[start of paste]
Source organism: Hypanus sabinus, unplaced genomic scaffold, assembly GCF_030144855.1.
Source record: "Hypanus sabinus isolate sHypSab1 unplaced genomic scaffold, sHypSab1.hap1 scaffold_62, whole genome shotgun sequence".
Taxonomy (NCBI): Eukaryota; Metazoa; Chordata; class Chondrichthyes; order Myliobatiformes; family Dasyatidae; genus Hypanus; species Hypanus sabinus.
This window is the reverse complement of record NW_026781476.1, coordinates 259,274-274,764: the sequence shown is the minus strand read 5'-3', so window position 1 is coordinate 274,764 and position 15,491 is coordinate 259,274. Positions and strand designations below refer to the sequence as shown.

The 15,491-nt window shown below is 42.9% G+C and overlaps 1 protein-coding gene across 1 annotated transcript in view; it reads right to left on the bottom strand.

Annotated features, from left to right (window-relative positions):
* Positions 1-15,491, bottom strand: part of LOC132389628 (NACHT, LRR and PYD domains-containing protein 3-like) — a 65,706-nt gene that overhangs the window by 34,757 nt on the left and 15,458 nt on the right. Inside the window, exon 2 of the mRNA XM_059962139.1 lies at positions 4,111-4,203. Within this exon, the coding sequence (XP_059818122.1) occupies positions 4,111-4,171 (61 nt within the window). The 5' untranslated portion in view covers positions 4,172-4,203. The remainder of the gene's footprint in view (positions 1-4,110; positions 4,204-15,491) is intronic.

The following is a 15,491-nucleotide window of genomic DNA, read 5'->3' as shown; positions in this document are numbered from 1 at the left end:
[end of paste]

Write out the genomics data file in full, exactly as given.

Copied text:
Source organism: Hypanus sabinus, unplaced genomic scaffold, assembly GCF_030144855.1.
Source record: "Hypanus sabinus isolate sHypSab1 unplaced genomic scaffold, sHypSab1.hap1 scaffold_62, whole genome shotgun sequence".
Taxonomy (NCBI): Eukaryota; Metazoa; Chordata; class Chondrichthyes; order Myliobatiformes; family Dasyatidae; genus Hypanus; species Hypanus sabinus.
This window is the reverse complement of record NW_026781476.1, coordinates 259,274-274,764: the sequence shown is the minus strand read 5'-3', so window position 1 is coordinate 274,764 and position 15,491 is coordinate 259,274. Positions and strand designations below refer to the sequence as shown.

The 15,491-nt window shown below is 42.9% G+C and overlaps 1 protein-coding gene across 1 annotated transcript in view; it reads right to left on the bottom strand.

Annotated features, from left to right (window-relative positions):
* Positions 1-15,491, bottom strand: part of LOC132389628 (NACHT, LRR and PYD domains-containing protein 3-like) — a 65,706-nt gene that overhangs the window by 34,757 nt on the left and 15,458 nt on the right. Inside the window, exon 2 of the mRNA XM_059962139.1 lies at positions 4,111-4,203. Within this exon, the coding sequence (XP_059818122.1) occupies positions 4,111-4,171 (61 nt within the window). The 5' untranslated portion in view covers positions 4,172-4,203. The remainder of the gene's footprint in view (positions 1-4,110; positions 4,204-15,491) is intronic.

The following is a 15,491-nucleotide window of genomic DNA, read 5'->3' as shown; positions in this document are numbered from 1 at the left end: